by Jessica Remitz in Recipes, August 21st, 2015
by Allison Milam in Recipes, August 20th, 2015
While you can’t bottle those blink-and-you-miss-them summer moments for when the sun stops setting at 9 p.m. and your favorite ice cream stand has “gone fishing” for another season, you can make the most of them while there’s still time. For us, that particularly applies to cooking with all of the in-season produce we can get our hands on. Here are six must-make recipes to add to your end-of-summer list before it’s too late.
A Salad with Heirloom Tomatoes
Ina Garten combines bright, bursting-with-flavor heirloom tomatoes with fresh mozzarella and basil leaves for the best no-lettuce salad (pictured above) you’ll have all summer. Once you’ve arranged your ingredients on a serving plate, drizzle them with olive oil, then season with kosher salt and freshly ground pepper. Perfection.
by Foodlets in Family, Recipes, August 19th, 2015
Summertime is almost over. You might have had big plans to get your grill goin’ all summer long — but did you end up fanning the flames as much as you’d hoped? We didn’t think so. If the summer got away from you, rest assured that there is still plenty of time to cook up some fiery barbecue greats before the colder weather sets in (gasp!). Check these smoky, top-rated barbecue recipes from Food Network chefs off your to-do list before summer’s end.
You’ll need to nibble on a rack of Trisha Yearwood’s Barbecued Pork Ribs (pictured above) before this summer thing is all said and done. Her tender ribs come slathered in homemade barbecue sauce, a zesty mix of ketchup, chili sauce, brown sugar and dry mustard.
by Allison Milam in Recipes, August 15th, 2015
Whether it’s a backyard garden or the bargain bin of your supermarket, by this stage of summer one thing is clear: Tomatoes have taken over. Cherry tomatoes, heirlooms, red, yellow. They’re inexpensive, sweet, juicy and packed with vitamin C. The problem? Tons of kids just won’t eat them. Until now. These recipes are the kid-tested turn-’em-around tomato dishes that my kids eat happily, and it’s a good bet that yours will too.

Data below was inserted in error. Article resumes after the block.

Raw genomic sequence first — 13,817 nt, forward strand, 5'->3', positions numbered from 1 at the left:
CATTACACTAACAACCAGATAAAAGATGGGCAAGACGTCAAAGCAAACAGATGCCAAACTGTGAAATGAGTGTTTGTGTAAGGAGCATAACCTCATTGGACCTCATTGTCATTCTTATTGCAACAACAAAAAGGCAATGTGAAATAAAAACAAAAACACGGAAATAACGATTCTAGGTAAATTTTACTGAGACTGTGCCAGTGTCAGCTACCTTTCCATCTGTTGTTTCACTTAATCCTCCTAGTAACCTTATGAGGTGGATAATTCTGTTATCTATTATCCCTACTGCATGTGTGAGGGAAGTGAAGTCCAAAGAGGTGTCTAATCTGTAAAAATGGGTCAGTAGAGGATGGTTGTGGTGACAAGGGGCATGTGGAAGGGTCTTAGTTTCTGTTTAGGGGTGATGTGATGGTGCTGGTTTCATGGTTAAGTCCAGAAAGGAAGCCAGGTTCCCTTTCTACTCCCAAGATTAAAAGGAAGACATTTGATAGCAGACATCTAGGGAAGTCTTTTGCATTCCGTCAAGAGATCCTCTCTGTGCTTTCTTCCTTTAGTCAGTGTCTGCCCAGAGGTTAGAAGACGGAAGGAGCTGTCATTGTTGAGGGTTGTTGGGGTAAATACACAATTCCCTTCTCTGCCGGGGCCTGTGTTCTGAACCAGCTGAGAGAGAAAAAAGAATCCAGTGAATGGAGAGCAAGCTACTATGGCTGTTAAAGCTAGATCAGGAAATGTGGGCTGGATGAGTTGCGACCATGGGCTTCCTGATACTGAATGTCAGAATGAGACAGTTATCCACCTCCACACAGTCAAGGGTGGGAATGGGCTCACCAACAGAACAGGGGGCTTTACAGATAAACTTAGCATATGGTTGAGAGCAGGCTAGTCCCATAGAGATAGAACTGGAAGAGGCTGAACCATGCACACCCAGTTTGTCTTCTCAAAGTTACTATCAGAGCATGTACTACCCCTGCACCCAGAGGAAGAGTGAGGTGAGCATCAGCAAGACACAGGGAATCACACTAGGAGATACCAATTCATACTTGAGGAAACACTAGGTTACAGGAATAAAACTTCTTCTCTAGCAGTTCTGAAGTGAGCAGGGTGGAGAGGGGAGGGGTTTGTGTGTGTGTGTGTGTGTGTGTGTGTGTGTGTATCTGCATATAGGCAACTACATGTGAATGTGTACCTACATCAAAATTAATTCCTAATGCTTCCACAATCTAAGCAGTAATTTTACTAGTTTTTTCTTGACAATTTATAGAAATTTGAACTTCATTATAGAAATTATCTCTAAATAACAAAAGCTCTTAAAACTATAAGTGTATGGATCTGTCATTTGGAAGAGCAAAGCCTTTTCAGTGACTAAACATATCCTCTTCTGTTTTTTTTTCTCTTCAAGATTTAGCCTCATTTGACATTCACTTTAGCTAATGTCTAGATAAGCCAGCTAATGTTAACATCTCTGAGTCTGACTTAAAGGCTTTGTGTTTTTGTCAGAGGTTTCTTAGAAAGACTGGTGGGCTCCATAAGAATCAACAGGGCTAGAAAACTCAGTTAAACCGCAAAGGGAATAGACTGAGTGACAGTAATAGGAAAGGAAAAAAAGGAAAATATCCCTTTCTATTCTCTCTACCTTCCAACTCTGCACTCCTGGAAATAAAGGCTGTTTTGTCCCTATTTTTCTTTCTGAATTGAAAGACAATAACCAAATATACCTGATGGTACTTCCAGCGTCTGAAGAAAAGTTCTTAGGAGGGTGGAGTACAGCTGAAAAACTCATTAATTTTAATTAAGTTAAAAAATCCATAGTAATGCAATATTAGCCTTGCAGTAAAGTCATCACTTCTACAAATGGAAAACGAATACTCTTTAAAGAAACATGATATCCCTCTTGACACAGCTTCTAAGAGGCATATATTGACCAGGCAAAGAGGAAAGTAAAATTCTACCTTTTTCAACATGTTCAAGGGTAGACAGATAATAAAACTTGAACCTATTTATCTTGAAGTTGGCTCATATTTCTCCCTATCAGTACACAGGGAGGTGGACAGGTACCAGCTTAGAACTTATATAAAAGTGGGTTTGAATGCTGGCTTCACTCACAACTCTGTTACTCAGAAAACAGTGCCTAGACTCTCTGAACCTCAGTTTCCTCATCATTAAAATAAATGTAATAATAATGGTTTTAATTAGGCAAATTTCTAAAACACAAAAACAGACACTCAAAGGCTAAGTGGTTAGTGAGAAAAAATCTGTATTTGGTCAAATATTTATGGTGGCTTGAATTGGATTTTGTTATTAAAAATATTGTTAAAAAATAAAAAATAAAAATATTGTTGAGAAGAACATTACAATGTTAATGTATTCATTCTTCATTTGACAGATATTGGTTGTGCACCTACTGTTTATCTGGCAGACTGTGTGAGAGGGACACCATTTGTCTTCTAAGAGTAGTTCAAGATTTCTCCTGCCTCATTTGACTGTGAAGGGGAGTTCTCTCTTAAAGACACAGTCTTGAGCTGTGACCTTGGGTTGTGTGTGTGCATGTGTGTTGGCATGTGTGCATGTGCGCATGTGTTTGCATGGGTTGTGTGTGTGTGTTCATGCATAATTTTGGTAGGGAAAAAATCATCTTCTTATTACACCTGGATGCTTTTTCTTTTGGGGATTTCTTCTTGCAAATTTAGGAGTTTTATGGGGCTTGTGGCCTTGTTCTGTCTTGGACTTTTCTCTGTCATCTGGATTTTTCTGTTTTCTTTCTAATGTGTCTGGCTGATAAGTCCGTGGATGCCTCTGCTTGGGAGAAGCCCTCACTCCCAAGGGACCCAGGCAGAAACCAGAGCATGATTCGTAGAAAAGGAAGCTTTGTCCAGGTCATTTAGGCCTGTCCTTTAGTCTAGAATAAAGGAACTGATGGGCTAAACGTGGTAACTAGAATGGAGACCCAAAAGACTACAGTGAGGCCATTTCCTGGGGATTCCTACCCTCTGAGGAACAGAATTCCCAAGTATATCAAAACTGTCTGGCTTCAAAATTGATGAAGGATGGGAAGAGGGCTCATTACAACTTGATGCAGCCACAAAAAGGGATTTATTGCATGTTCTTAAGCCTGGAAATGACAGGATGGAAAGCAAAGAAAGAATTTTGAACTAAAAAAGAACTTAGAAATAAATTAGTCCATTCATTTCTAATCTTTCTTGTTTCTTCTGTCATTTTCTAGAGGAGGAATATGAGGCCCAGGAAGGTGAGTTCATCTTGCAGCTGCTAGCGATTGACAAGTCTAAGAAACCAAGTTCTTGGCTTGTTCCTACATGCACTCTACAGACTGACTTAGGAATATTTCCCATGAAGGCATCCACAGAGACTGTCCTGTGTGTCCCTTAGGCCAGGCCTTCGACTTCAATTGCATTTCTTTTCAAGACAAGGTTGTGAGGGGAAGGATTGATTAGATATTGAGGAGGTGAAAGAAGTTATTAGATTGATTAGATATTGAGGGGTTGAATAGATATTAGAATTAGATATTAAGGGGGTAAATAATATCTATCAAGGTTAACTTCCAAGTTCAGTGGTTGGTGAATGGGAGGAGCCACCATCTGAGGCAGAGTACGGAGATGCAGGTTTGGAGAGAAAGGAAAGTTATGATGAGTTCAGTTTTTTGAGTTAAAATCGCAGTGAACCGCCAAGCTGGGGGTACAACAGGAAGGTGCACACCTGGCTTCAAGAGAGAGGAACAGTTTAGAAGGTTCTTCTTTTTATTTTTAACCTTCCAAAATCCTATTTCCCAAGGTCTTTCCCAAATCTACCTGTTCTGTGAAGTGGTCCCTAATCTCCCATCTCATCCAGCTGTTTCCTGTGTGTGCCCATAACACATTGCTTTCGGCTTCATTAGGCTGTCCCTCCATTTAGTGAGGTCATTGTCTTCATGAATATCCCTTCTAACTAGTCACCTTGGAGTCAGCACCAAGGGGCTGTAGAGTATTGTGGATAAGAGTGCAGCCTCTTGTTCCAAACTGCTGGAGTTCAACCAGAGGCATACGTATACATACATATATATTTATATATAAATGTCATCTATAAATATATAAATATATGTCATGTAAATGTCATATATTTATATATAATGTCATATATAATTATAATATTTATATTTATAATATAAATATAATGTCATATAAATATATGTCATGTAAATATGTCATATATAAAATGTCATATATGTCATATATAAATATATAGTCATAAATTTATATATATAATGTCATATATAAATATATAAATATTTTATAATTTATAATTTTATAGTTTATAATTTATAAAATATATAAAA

Cheesy Bagels with Sliced Tomatoes (pictured above): These are toasted bagels like your kids have never had before. Melted cheddar works perfectly with a slice of cool, sweet tomato right on top. It’s like pizza for breakfast, if pizza made your taste buds do the cha-cha.
by Allison Milam in Recipes, August 13th, 2015
If you’ve been on a hiatus from some of your piping-hot comfort food favorites as the weather’s been heating up, rest assured that you don’t have to wait till fall to dig in. Luckily, some of our most-beloved hot dishes have ice-cold alter egos that are well worth your time this summer. Zero in on dishes that are typically hot, hot hot, but this time take them chilled out.
As it turns out, gazpacho isn’t the only cold-soup wonder. Giada’s De Laurentiis’ Orange-Scented Chilled Tomato Soup has all the same ingredients as a steaming bowl of tomato soup (canned tomatoes, chicken broth, etc.) without the high temp. It may not be the best for dunking toasty grilled cheese, but it’s a bright and refreshing dish on a scorching day, for sure.
by Emily Lee in Recipes, August 11th, 2015